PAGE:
‘Cruella’ Film Review: Emma Stone Generates Sympathy for the de Vil

Disney’s latest do-over turns the venerable villain into a misunderstood punk (and a doting doggy mommy)

Laurie Sparham/Disney

“Cruella” is loaded with pop-song needle drops throughout, but it’s the oft-used Rolling Stones hit at the end that ties it all together: The studio that gave us “Maleficent” and the director of “I, Tonya” have teamed up to rehabilitate yet another villain, in a film that could have just as easily been titled “Sympathy for the de Vil.”

Yes, the dastardly fashionista who wanted to skin 101 Dalmatians just to make a coat has been officially retrofitted here, but there’s plenty to enjoy if you don’t mind the fact that this new version of the character eschews fur, canine or otherwise, and doesn’t even smoke. Purists may balk, but viewers who think of this less as a reboot of Dodie Smith’s memorable monster and more as a Disney spin on Derek Jarman’s “Jubilee” for gay 8-year-olds will find “Cruella” to be flashy fun, even at a slightly bloated two-hours-plus running time.

Emma Stone plays the title role, stepping in for Betty Lou Gerson (who memorably voiced Ms. de Vil in the 1961 animated adaptation of Smith’s novel) and Glenn Close (who camped her way through two live-action versions, and is an executive producer of this new film). She doesn’t quite embody the character’s flamboyant malevolence — even if she patterns her laughter on a TV viewing of Tallulah Bankhead in “Lifeboat” — but for an origin-story version of the character, she captures the wicked gleam of a brilliant young woman coming to understand her own power.

In this version, we meet young Estella (played as a schoolgirl by Tipper Seifert-Cleveland, “Krypton”), misunderstood by most of her classmates and mocked for her half-black, half-white hairdo (she’s born with it) and her proto-punk sensibility. (It’s 1964, and she’s already bedazzling her blazer with safety pins.) She’s a sweet girl (who takes loving care of a stray mutt) but when bullies pick on her, the darker side of Estella’s personality, Cruella, emerges.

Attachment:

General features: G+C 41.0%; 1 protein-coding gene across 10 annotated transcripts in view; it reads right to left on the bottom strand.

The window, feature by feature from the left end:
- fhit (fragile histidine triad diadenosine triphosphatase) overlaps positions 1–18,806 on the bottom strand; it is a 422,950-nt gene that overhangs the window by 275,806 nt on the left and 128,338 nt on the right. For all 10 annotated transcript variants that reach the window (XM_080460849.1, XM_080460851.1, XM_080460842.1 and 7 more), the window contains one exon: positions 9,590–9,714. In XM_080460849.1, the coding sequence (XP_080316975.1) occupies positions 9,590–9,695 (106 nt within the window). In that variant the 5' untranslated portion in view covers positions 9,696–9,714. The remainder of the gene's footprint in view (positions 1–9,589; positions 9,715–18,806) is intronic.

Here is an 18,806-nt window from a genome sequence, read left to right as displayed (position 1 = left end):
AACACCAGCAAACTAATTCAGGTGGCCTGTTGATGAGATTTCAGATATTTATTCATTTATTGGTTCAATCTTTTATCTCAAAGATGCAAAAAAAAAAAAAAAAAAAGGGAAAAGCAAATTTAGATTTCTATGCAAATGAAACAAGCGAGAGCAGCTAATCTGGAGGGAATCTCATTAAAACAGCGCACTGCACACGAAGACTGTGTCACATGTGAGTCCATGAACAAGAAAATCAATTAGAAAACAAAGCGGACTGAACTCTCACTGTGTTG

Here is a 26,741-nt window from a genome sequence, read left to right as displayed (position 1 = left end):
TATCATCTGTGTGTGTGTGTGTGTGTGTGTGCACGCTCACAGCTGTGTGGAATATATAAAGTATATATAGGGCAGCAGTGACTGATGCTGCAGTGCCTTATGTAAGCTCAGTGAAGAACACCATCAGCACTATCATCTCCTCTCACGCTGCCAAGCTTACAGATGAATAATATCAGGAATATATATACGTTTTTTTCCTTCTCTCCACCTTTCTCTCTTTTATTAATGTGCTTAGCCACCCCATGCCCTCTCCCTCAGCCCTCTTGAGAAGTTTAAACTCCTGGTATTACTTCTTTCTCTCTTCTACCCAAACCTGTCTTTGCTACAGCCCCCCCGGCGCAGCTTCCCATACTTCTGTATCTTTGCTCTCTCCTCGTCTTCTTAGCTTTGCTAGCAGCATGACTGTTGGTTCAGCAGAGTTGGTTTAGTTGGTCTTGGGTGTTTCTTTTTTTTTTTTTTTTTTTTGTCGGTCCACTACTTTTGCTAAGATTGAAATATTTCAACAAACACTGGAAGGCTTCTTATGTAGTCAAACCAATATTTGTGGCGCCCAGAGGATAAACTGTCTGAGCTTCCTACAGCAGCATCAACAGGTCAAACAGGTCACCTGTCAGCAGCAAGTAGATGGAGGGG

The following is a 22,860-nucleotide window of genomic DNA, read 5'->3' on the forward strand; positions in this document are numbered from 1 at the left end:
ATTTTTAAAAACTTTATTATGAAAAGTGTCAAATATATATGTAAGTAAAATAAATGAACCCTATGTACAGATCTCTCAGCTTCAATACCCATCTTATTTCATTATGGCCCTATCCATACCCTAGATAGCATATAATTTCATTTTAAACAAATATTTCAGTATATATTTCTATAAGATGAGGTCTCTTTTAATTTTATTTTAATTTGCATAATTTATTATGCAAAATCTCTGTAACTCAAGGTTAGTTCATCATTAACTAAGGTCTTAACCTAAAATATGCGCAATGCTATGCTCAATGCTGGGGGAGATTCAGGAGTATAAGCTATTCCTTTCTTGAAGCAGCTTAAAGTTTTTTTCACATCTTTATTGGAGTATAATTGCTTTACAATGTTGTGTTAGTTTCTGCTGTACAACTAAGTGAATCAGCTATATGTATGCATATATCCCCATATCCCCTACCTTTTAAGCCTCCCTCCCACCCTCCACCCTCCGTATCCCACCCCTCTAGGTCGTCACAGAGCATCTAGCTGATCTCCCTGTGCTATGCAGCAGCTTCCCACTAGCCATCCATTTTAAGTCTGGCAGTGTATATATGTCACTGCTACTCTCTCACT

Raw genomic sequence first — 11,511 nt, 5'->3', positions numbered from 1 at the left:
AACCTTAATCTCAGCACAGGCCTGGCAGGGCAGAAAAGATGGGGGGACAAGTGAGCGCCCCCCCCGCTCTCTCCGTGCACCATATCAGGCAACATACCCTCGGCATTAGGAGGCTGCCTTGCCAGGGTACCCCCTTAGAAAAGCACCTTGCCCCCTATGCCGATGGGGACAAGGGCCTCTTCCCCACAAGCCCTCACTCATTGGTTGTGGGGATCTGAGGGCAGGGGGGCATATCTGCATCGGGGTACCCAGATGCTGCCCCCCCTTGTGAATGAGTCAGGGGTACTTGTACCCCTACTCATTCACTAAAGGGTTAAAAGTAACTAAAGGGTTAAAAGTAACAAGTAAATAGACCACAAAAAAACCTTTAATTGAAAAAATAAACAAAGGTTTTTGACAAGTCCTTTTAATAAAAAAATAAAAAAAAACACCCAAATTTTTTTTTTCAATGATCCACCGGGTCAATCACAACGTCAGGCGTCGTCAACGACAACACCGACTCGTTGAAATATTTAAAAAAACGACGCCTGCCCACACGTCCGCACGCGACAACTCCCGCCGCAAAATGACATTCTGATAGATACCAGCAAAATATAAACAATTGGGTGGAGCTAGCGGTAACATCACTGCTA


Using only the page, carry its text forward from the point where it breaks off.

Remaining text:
After one too many school fights, Estella and her single mom try to move to London; en route, they stop at a fancy manor where a ball is taking place. Estella sneaks in for a closer look, the Dalmatian guard-dogs give chase but instead wind up taking her mother over the side of a cliff. Haunted by guilt, Estella makes it to London alone, where she falls in with young criminals Horace and Jasper (who have an adorable dog of their own).

Following a childhood of crime, adult Estella (Stone) is ready to make a splash in the fashion world, and her vandalizing of a department-store window captures the eye of the queen of London’s couture world, the Baroness (Emma Thompson), who hires and exploits the newbie designer. But as Estella comes to realize that the Baroness is responsible for her life’s misery, she assumes her Cruella identity, and with the help of Horace (Paul Walter Hauser) and Jasper (Joel Fry, “Yesterday”), sets out to take her down.

Placing these characters in the ’60s and ’70s allows director Craig Gillespie and screenwriters Dana Fox and Tony McNamara to place the characters into an exciting moment of fashion history — Cruella gets to blossom from Mary Quant into Vivienne Westwood, with the help of sidekick Artie (John McCrea), who looks like Bowie, sings like Marc Bolan, and runs a shop not unlike Malcolm McLaren’s. (Costumer Jenny Beavan, art director Martin Foley, and production designer Fiona Crombie, and their respective departments, all seem to be enjoying and making the most of the film’s period demands.)

It’s a thrill to watch Stone jump back and forth between good-girl Estella and glamour-demon Cruella, even if the film gets bogged down in a subplot about how she’s not being nice enough to her lifelong sidekicks once the Cruella side takes over. Ultimately, it’s all she can do to hold her end of the screen opposite Thompson, sinking every last tooth into a role that’s half Miranda Priestley and half Reynolds Woodcock, mainly for the benefit of young viewers who haven’t yet seen either “The Devil Wears Prada” or “Phantom Thread.” (She’s the screen’s most vituperative Baroness since “The Sound of Music.”)

“Cruella” is mostly a two-hander between these actresses, although Hauser provides plenty of physical comedy (and his blustery Cockney accent is better than you might expect), while McCrea is such a delectably androgynous presence that he seems to have time-warped in from “Ziggy Stardust and the Spiders from Mars.”

Yes, Disney die-hards may blanch at the thought of a non-smoking, PETA-friendly Cruella, but if Batman can be Adam West dancing the Batusi and Christian Bale having an existential crisis, who’s to say that there can’t be more than one version of this dog-obsessed diva?

“Cruella” opens in US theaters and on Disney+ Premier Access on May 28.

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